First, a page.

There is no lack of bad advice and lame life insurance underwriting when it comes to any of the three types of skin cancer, basal cell carcinoma, squamous cell carcinoma and malignant melanoma. At the core of the confusion seems to be multiple instances of anything.
Several years ago something of a skin cancer life insurance underwriting bombshell hit when companies that had traditionally not rated basal cell carcinoma at all began rating policies at standard if there were multiple (more than one) instances. So we went from a situation where if a person in otherwise perfect health had three instances of basal cell carcinoma in their medical history, they were approved by almost anyone at preferred plus rates. After a study came out that claimed there was a link between multiple basal cell carcinoma events and potential malignant melanoma, the pendulum swung and a number of companies started giving best case standard approvals. They would still go best rate class for one instance, but two or more was now standard.
The pendulum has since swung back on that issue and there are enough companies out there that offer best rate class unless the instances of basal cell is egregiously high. This means shopping cases carefully and not taking underwriting for granted is critical for my clients.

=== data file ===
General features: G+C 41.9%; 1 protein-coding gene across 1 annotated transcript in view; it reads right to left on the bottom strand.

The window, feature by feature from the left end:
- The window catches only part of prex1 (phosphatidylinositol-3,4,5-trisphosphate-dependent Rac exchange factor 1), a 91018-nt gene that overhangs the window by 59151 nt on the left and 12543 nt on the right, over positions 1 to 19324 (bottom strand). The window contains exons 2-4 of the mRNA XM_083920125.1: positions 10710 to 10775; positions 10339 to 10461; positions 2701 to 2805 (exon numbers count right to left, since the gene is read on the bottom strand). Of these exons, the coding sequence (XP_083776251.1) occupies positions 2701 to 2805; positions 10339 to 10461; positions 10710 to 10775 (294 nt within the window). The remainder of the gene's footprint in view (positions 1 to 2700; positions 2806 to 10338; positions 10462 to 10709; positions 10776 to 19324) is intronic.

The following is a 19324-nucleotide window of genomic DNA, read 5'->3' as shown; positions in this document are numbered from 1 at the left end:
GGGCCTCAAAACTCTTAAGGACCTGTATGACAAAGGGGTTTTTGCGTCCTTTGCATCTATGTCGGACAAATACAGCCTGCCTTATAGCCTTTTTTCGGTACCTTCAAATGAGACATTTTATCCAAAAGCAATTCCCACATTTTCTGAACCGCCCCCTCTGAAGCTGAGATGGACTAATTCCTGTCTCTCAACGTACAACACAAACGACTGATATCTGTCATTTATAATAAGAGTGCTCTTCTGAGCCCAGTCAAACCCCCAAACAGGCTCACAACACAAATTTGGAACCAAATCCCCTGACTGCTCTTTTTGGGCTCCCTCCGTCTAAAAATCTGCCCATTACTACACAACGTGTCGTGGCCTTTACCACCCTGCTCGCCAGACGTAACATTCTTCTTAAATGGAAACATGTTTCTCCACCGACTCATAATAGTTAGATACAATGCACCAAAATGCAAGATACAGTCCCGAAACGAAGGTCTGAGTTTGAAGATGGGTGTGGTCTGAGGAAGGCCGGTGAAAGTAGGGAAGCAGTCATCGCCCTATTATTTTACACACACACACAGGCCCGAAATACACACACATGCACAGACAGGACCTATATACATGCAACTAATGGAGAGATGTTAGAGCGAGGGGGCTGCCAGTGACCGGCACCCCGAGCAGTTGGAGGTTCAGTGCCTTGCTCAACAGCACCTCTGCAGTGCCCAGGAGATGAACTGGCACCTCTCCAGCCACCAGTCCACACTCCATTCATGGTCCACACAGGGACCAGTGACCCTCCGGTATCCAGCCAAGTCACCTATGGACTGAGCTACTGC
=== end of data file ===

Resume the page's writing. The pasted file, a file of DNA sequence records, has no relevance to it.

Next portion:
Then there is the question in melanoma life insurance underwriting of the number of non cancerous moles, those displaying melanocytic or dysplastic nevi. What used to be call just an atypical mole now has a boatload of names that all mean the same thing. Again the number of instances of dysplastic nevi, like the number of basal cell carcinoma has swayed underwriting. It wasn’t that long ago that underwriters reviewing a case of malignant melanoma were just interested in the melanoma’s stage and grade. Now before offering trial quotes they want to know about all instances of dysplastic nevus, any family history of dysplastic nevus and if the client has been diagnosed with dysplastic nevus syndrome.
While I considered the multiple basal cell life insurance underwriting borderline bogus, there seems to be more solid data linking multiple dysplastic nevi to an increased risk of malignant melanoma.
That’s the bad news. The good news is that life insurance after melanoma isn’t always as bad for underwriting as most people understand it to be. Especially in the case of insitu malignant melanoma we have been able to get good offers within just a few months of the removal. The urban underwriting legend would have a person waiting 5 years to get affordable life insurance.
Bottom line. Skin cancer life insurance underwriting is an ever evolving situation. An agent who understands those changes is critical to getting rates that are affordable. If you’ve had skin cancer and trouble finding life insurance give me a call.